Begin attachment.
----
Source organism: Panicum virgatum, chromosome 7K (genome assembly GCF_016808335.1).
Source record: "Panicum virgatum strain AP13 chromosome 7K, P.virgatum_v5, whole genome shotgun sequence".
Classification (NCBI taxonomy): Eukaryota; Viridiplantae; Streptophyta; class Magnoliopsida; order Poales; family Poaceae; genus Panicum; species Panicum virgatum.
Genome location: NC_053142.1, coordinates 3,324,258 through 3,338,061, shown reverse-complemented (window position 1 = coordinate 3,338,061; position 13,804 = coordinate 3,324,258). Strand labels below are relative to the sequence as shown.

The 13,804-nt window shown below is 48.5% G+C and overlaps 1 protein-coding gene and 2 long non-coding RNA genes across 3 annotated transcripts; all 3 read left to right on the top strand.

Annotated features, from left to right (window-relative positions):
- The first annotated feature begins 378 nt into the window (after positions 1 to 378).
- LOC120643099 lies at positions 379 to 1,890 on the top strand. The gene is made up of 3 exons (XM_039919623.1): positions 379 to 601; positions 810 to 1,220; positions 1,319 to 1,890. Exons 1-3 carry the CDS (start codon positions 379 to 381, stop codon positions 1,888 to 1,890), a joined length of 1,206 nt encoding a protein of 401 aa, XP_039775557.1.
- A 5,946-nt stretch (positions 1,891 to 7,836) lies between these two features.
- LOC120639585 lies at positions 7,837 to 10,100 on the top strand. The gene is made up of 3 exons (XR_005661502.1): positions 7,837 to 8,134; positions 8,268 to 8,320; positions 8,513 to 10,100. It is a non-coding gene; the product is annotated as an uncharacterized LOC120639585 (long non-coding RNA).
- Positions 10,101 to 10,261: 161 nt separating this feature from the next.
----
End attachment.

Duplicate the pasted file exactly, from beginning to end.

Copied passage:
Source organism: Panicum virgatum, chromosome 7K (genome assembly GCF_016808335.1).
Source record: "Panicum virgatum strain AP13 chromosome 7K, P.virgatum_v5, whole genome shotgun sequence".
Classification (NCBI taxonomy): Eukaryota; Viridiplantae; Streptophyta; class Magnoliopsida; order Poales; family Poaceae; genus Panicum; species Panicum virgatum.
Genome location: NC_053142.1, coordinates 3,324,258 through 3,338,061, shown reverse-complemented (window position 1 = coordinate 3,338,061; position 13,804 = coordinate 3,324,258). Strand labels below are relative to the sequence as shown.

The 13,804-nt window shown below is 48.5% G+C and overlaps 1 protein-coding gene and 2 long non-coding RNA genes across 3 annotated transcripts; all 3 read left to right on the top strand.

Annotated features, from left to right (window-relative positions):
- The first annotated feature begins 378 nt into the window (after positions 1 to 378).
- LOC120643099 lies at positions 379 to 1,890 on the top strand. The gene is made up of 3 exons (XM_039919623.1): positions 379 to 601; positions 810 to 1,220; positions 1,319 to 1,890. Exons 1-3 carry the CDS (start codon positions 379 to 381, stop codon positions 1,888 to 1,890), a joined length of 1,206 nt encoding a protein of 401 aa, XP_039775557.1.
- A 5,946-nt stretch (positions 1,891 to 7,836) lies between these two features.
- LOC120639585 lies at positions 7,837 to 10,100 on the top strand. The gene is made up of 3 exons (XR_005661502.1): positions 7,837 to 8,134; positions 8,268 to 8,320; positions 8,513 to 10,100. It is a non-coding gene; the product is annotated as an uncharacterized LOC120639585 (long non-coding RNA).
- Positions 10,101 to 10,261: 161 nt separating this feature from the next.